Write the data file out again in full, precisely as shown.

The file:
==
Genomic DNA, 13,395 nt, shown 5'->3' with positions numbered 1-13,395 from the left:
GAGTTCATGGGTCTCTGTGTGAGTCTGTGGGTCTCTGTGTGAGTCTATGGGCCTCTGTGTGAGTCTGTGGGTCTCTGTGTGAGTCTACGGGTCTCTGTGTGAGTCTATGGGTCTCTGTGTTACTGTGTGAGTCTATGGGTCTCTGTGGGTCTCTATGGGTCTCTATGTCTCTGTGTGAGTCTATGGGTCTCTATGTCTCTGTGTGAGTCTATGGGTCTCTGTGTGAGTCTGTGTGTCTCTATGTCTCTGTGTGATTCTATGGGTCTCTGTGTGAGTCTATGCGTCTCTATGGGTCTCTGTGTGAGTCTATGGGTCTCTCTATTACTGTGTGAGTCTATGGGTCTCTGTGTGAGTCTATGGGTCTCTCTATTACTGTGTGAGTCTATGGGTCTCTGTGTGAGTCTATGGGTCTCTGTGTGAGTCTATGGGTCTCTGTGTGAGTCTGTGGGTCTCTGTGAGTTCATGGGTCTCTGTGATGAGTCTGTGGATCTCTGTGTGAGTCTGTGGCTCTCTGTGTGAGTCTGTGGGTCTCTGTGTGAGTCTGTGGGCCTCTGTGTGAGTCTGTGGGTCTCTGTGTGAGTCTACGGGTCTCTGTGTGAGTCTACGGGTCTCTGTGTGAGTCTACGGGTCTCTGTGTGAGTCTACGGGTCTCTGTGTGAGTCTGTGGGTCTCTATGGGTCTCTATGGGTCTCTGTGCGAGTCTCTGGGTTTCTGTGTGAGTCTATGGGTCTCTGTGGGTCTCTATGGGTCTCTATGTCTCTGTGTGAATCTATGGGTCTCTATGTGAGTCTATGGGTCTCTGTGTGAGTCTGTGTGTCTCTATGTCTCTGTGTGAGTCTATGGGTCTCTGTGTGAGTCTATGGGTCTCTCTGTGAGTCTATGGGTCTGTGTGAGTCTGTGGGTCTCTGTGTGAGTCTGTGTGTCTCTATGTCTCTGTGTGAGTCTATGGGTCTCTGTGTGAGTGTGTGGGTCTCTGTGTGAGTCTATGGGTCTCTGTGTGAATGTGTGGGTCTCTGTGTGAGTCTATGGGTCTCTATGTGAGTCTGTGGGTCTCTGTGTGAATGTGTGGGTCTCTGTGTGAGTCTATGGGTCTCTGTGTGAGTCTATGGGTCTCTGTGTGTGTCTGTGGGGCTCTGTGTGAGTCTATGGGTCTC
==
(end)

Genomic DNA, 13,395 nt, shown 5'->3' with positions numbered 1-13,395 from the left:
GAGTTCATGGGTCTCTGTGTGAGTCTGTGGGTCTCTGTGTGAGTCTATGGGCCTCTGTGTGAGTCTGTGGGTCTCTGTGTGAGTCTACGGGTCTCTGTGTGAGTCTATGGGTCTCTGTGTTACTGTGTGAGTCTATGGGTCTCTGTGGGTCTCTATGGGTCTCTATGTCTCTGTGTGAGTCTATGGGTCTCTATGTCTCTGTGTGAGTCTATGGGTCTCTGTGTGAGTCTGTGTGTCTCTATGTCTCTGTGTGATTCTATGGGTCTCTGTGTGAGTCTATGCGTCTCTATGGGTCTCTGTGTGAGTCTATGGGTCTCTCTATTACTGTGTGAGTCTATGGGTCTCTGTGTGAGTCTATGGGTCTCTCTATTACTGTGTGAGTCTATGGGTCTCTGTGTGAGTCTATGGGTCTCTGTGTGAGTCTATGGGTCTCTGTGTGAGTCTGTGGGTCTCTGTGAGTTCATGGGTCTCTGTGATGAGTCTGTGGATCTCTGTGTGAGTCTGTGGCTCTCTGTGTGAGTCTGTGGGTCTCTGTGTGAGTCTGTGGGCCTCTGTGTGAGTCTGTGGGTCTCTGTGTGAGTCTACGGGTCTCTGTGTGAGTCTACGGGTCTCTGTGTGAGTCTACGGGTCTCTGTGTGAGTCTACGGGTCTCTGTGTGAGTCTGTGGGTCTCTATGGGTCTCTATGGGTCTCTGTGCGAGTCTCTGGGTTTCTGTGTGAGTCTATGGGTCTCTGTGGGTCTCTATGGGTCTCTATGTCTCTGTGTGAATCTATGGGTCTCTATGTGAGTCTATGGGTCTCTGTGTGAGTCTGTGTGTCTCTATGTCTCTGTGTGAGTCTATGGGTCTCTGTGTGAGTCTATGGGTCTCTCTGTGAGTCTATGGGTCTGTGTGAGTCTGTGGGTCTCTGTGTGAGTCTGTGTGTCTCTATGTCTCTGTGTGAGTCTATGGGTCTCTGTGTGAGTGTGTGGGTCTCTGTGTGAGTCTATGGGTCTCTGTGTGAATGTGTGGGTCTCTGTGTGAGTCTATGGGTCTCTATGTGAGTCTGTGGGTCTCTGTGTGAATGTGTGGGTCTCTGTGTGAGTCTATGGGTCTCTGTGTGAGTCTATGGGTCTCTGTGTGTGTCTGTGGGGCTCTGTGTGAGTCTATGGGTCTC